City of Jakin
|Incorporated||December 15, 1818|
|Address||P.O. Box 119
Jakin, Georgia 39861
From the Jakin city website:
Early County, a southwestern county in the State of Georgia, was created by an act of the General Assembly December 15, 1818, following Andrew Jackson’s success in driving the last Indians out of this area in the Creek Cession of August 9, 1814 with success in 1817. It is an original county in which Jakin was born into the 26th land district in the southernmost end of the county.
Settlers as early as 1817 moved in and began to build on the old Indian paths along the river. These old paths became the Old River Road in 1820 and a post road by the mid 1820s. The post riders were often harassed by Indians. As the forests along the river were cleared, large plantations and fine frame homes began to appear. The river was the main source of transportation, bearing downstream huge square-cut tibers to Apalachicola for ship building and turpentine for export and cotton upstream to the cotton mills in Columbus.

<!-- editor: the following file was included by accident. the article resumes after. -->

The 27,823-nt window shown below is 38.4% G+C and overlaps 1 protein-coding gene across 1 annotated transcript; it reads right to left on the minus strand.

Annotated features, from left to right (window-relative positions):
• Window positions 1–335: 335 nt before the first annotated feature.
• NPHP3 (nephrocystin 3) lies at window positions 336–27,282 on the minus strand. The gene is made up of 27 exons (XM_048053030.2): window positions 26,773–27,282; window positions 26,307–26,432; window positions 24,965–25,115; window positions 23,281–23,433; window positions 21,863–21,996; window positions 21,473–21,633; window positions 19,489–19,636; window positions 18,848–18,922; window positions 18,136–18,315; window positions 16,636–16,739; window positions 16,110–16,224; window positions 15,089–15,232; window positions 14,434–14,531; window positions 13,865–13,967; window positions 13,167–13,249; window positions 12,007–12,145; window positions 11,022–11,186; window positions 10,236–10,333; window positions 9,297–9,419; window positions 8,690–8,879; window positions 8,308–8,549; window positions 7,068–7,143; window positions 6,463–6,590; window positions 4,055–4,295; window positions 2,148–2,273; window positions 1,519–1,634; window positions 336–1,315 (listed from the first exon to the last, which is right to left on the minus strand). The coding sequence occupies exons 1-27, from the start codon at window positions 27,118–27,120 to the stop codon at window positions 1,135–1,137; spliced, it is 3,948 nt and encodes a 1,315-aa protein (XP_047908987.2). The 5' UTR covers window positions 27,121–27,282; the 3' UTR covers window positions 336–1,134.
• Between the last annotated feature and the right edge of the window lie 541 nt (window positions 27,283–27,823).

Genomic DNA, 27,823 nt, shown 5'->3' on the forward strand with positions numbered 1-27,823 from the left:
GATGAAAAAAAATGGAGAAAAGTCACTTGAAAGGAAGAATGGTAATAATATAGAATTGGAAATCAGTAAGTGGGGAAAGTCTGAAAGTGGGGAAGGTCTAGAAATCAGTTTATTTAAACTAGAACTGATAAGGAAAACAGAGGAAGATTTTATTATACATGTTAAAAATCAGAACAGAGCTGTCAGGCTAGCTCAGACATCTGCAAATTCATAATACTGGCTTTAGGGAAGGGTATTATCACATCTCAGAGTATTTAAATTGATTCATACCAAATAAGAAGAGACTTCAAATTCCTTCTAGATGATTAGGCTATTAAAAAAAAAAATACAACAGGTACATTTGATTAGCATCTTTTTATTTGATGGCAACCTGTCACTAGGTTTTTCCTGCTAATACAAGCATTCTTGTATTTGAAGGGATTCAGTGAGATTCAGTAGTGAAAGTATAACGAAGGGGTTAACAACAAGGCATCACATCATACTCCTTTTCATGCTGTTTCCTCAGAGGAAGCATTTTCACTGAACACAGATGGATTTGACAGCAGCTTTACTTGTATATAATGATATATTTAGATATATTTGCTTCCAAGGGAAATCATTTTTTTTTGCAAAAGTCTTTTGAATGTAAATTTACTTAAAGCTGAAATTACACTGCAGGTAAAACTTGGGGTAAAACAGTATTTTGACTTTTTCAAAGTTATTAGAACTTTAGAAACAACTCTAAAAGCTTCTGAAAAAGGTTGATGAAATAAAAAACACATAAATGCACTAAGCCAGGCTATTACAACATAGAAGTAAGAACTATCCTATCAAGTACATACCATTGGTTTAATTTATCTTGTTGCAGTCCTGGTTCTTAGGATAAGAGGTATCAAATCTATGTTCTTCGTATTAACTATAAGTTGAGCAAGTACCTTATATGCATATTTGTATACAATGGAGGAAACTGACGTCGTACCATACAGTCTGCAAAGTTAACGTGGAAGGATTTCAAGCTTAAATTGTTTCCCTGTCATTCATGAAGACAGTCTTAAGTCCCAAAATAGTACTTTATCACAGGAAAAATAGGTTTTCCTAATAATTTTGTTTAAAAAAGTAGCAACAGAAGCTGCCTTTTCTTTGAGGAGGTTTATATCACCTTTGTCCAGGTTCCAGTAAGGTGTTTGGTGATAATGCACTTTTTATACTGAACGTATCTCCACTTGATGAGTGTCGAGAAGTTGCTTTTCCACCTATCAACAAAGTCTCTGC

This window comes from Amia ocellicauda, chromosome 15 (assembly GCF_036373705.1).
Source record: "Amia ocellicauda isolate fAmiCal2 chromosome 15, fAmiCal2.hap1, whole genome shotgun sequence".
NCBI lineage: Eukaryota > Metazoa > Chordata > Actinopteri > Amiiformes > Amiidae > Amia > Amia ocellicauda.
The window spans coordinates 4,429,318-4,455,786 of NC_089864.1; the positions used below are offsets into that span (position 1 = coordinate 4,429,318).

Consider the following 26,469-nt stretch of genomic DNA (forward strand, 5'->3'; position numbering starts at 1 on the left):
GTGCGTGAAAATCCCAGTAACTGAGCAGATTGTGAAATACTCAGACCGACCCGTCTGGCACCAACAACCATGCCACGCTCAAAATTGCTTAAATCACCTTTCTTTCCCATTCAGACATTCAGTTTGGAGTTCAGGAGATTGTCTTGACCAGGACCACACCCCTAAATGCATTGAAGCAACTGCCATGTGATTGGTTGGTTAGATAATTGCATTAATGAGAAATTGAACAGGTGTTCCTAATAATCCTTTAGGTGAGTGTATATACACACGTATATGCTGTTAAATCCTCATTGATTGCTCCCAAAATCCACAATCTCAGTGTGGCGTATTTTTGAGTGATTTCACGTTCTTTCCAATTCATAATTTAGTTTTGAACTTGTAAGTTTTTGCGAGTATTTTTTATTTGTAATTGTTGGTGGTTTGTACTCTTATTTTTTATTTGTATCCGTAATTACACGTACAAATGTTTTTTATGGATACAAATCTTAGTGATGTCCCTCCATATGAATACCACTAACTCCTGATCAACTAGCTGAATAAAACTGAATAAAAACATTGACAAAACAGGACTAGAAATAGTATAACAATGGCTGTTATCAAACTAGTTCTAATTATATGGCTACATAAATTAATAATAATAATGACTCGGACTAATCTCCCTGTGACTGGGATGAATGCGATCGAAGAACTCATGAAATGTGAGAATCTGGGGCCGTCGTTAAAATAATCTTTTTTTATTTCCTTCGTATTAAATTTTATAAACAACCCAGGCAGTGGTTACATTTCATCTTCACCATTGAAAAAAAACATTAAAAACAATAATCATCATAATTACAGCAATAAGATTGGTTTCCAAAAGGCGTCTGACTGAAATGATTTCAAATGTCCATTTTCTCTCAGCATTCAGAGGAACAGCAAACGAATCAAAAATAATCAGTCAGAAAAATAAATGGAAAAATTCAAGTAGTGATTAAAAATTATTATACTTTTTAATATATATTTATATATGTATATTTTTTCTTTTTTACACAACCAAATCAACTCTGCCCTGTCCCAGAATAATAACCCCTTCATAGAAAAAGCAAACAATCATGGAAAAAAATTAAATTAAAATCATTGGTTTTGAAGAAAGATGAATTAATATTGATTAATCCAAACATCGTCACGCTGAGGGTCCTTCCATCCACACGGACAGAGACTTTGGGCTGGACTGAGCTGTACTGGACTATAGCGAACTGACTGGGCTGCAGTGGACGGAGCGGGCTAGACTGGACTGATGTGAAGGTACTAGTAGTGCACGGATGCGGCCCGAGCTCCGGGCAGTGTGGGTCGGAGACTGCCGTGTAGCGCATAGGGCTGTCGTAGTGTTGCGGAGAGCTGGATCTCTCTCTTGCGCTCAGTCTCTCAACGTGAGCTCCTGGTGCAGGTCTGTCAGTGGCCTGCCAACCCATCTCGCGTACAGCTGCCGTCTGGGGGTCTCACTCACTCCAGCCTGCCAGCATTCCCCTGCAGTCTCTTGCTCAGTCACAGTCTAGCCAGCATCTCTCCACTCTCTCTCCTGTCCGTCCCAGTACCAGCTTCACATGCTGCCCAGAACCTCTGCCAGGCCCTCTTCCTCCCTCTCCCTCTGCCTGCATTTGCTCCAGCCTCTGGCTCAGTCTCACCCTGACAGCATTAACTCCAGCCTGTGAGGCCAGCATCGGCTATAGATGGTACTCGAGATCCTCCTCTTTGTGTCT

The first families established here were the Allens, Rambos, Donalsons, Harrells, Shewmakes, Saffolds, Johnsons, Hayes, Gibsons, Crawfords, and Moodys. In 1828 a road was made from Blakely to Bainbridge on which settled the Hodges, Warrens, Minters, Easoms and Perrys. These families pioneered what became Jakin in 1895.